New Open Space Plan For Nashville

April 14, 2011

Nashville skyline

Nashville skyline. Photo: Kaldari/Wikimedia

Mayor, Land Trust Invest In Green Infrastructure

Nashville, TN. — Today, Nashville Mayor Karl Dean and the Land Trust for Tennessee released the region’s first comprehensive open space plan, “Nashville: Naturally,” which The Conservation Fund designed. For the first time, this conservation plan maps every inch of protected open space in Davidson County—and charts a clear vision for how to protect and connect this green infrastructure so that “Music City” can remain a southern superstar.

“The quality of life in Nashville is intrinsically bound to its history and beauty,” says Mayor Dean in the plan document. “Rolling hills, striking river bluff views, and serene forests are essential to the character of our city, including the country music for which Nashville is known. That character is why people come to Nashville, stay in Nashville, and return to Nashville. That is why it is so important for us to plan and invest smartly to make sure that character is never lost as Nashville continues to thrive and grow.”

Like many American cities, fast-growing Nashville needs green strategy. Obesity-related conditions cost area residents an estimated $255 million annually. There are too few places for people to easily access the outdoors, with only about 3% of Davidson County in Metro parkland today, even as the area population grew by 10% over the last decade. And a devastating 2010 flood—killing 10 and costing roughly $2 billion—has underscored the need to better protect floodplains and buffer waterways that feed the mighty Cumberland River.

“With so much natural beauty, a vibrant tourism economy and a creative spirit, Nashville has what it takes to maximize its green infrastructure,” says Will Allen, director of strategic conservation at the Fund. “Like so many of our urban areas, the region must now get strategic about what land to protect, what to develop and how to encourage the community to rediscover its beautiful backyard”.

The new open space plan helps decision makers do that by providing a clear vision to reach shared goals, including: improving and protecting the Cumberland River system, which provides all of the county’s drinking water; building up the sustainable local food supply through urban and rural farming; improving public health by providing more and easier places for people to bike, walk and play, and protecting scenic and historic places from disappearing to development.

“Places with abundant conserved green spaces help people connect with each other and with nature,” remarks Jeanie Nelson, executive director of The Land Trust for Tennessee, in the plan. “A plan as bold as this one requires the private community to work in unison with the government to achieve the vision.”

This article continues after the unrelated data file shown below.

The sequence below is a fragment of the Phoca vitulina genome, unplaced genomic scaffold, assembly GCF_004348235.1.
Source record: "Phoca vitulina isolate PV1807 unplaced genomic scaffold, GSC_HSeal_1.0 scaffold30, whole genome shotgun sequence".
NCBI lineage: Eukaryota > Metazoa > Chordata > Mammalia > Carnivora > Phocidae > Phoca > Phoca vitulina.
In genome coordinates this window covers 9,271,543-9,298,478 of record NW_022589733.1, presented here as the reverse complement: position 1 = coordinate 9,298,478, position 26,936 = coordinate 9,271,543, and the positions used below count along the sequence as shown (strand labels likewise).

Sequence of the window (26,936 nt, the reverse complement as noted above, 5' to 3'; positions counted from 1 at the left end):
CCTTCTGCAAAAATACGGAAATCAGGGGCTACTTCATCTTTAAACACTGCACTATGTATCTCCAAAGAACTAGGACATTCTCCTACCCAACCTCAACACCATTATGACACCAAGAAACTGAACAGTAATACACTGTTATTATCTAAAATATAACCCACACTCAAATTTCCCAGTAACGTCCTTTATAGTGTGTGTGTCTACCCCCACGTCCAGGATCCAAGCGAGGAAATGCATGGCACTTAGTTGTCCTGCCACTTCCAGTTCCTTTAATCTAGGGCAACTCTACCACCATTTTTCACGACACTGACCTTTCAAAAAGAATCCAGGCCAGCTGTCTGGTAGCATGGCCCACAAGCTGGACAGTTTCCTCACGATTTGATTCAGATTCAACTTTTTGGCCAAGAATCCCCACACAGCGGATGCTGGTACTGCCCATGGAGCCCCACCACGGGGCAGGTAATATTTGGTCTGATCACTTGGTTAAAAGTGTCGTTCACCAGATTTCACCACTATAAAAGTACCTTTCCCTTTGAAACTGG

Over the past 20 years, the Fund and its partners have protected more than 150,000 acres across Tennessee, from recreation destinations like Rocky Fork and Fiery Gizzard to historic properties such as Ravenswood Farm, in Brentwood. The new plan builds on the state’s commitment to land conservation with a strategic vision for future land use decisions in and around the capitol. The impetus for the plan emerged in 2009, as Mayor Dean stated an ambitious goal to make Nashville the greenest city in the southeast. At that time, the metro government and the land trust teamed up to oversee and implement the area’s first comprehensive open space plan, ultimately tapping the Fund to head this strategic conservation work.

To create the plan, the Fund led a team that inventoried and evaluated the region’s natural areas, incorporating public input and technical analysis to develop an implementable vision. The plan’s 27 recommendations range from the simple (put signs on trails so people know they exist) to the ambitious (double the tree canopy downtown over 10 years). It calls for connecting open space in the four corners of Davidson County through a network of protected lands at key points along the Cumberland River, including a greener downtown.

Nashville is on the forefront of a national trend in urban areas, where cash-strapped government leaders can’t afford haphazard conservation any longer and are actively seeking more cost-effective conservation strategy. New York City, Chicago and Philadelphia are a few of the major cities shifting their strategies to find cheap green infrastructure solutions like buying waterfront land to soak up water during storms, encouraging green roofs and rain gardens, planting trees and trying to create more access for people to enjoy the outdoors.

The Fund has equipped regional leaders to adopt these and similar strategies in Milwaukee, Indiana and the Chesapeake Bay. Now, the Fund is launching a new plan for greater Houston. In each case, Allen and his team provide the strategy, technical tools and community outreach to create conservation solutions that make economic sense. “With thousands of acres a day lost to development, we don’t have time for plans that grow dusty on shelves,” Allen says. “We need to make the smart decisions now.”

About The Conservation Fund
At The Conservation Fund, we combine a passion for conservation with an entrepreneurial spirit to protect your favorite places before they become just a memory. A hallmark of our work is our deep, unwavering understanding that for conservation solutions to last, they need to make economic sense. Top-ranked, we have protected more than 7 million acres across America.

  • Open Space Plan For Nashville

    Nashville skyline

    Like many American cities, fast-growing Nashville needs green strategy. Obesity-related conditions cost area residents an estimated $255 million annually. There are too few places for people to easily access the outdoors, with only about 3% of Davidson County in metro… Read More